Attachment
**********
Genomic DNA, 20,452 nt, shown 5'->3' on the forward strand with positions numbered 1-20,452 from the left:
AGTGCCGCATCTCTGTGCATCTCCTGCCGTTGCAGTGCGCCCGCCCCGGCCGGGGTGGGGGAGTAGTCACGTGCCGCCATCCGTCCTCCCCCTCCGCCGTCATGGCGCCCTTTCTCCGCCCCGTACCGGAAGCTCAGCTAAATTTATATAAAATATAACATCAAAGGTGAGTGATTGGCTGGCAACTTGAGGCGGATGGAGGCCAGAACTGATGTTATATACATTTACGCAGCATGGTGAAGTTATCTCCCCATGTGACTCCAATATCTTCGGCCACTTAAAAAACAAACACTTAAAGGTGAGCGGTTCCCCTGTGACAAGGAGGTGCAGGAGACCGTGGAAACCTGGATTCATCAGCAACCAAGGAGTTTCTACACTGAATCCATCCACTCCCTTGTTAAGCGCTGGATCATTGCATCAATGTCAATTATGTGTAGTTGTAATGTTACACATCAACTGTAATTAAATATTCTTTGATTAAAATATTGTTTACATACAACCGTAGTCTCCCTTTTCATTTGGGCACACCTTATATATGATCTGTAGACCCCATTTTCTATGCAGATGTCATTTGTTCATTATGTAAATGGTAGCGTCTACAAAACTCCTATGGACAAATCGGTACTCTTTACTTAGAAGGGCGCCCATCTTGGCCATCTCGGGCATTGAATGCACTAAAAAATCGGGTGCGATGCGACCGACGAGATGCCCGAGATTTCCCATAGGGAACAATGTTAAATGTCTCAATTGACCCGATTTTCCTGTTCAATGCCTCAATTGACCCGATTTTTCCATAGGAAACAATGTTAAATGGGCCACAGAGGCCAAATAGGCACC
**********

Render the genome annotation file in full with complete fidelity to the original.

Genomic DNA, 20,452 nt, shown 5'->3' on the forward strand with positions numbered 1-20,452 from the left:
AGTGCCGCATCTCTGTGCATCTCCTGCCGTTGCAGTGCGCCCGCCCCGGCCGGGGTGGGGGAGTAGTCACGTGCCGCCATCCGTCCTCCCCCTCCGCCGTCATGGCGCCCTTTCTCCGCCCCGTACCGGAAGCTCAGCTAAATTTATATAAAATATAACATCAAAGGTGAGTGATTGGCTGGCAACTTGAGGCGGATGGAGGCCAGAACTGATGTTATATACATTTACGCAGCATGGTGAAGTTATCTCCCCATGTGACTCCAATATCTTCGGCCACTTAAAAAACAAACACTTAAAGGTGAGCGGTTCCCCTGTGACAAGGAGGTGCAGGAGACCGTGGAAACCTGGATTCATCAGCAACCAAGGAGTTTCTACACTGAATCCATCCACTCCCTTGTTAAGCGCTGGATCATTGCATCAATGTCAATTATGTGTAGTTGTAATGTTACACATCAACTGTAATTAAATATTCTTTGATTAAAATATTGTTTACATACAACCGTAGTCTCCCTTTTCATTTGGGCACACCTTATATATGATCTGTAGACCCCATTTTCTATGCAGATGTCATTTGTTCATTATGTAAATGGTAGCGTCTACAAAACTCCTATGGACAAATCGGTACTCTTTACTTAGAAGGGCGCCCATCTTGGCCATCTCGGGCATTGAATGCACTAAAAAATCGGGTGCGATGCGACCGACGAGATGCCCGAGATTTCCCATAGGGAACAATGTTAAATGTCTCAATTGACCCGATTTTCCTGTTCAATGCCTCAATTGACCCGATTTTTCCATAGGAAACAATGTTAAATGGGCCACAGAGGCCAAATAGGCACC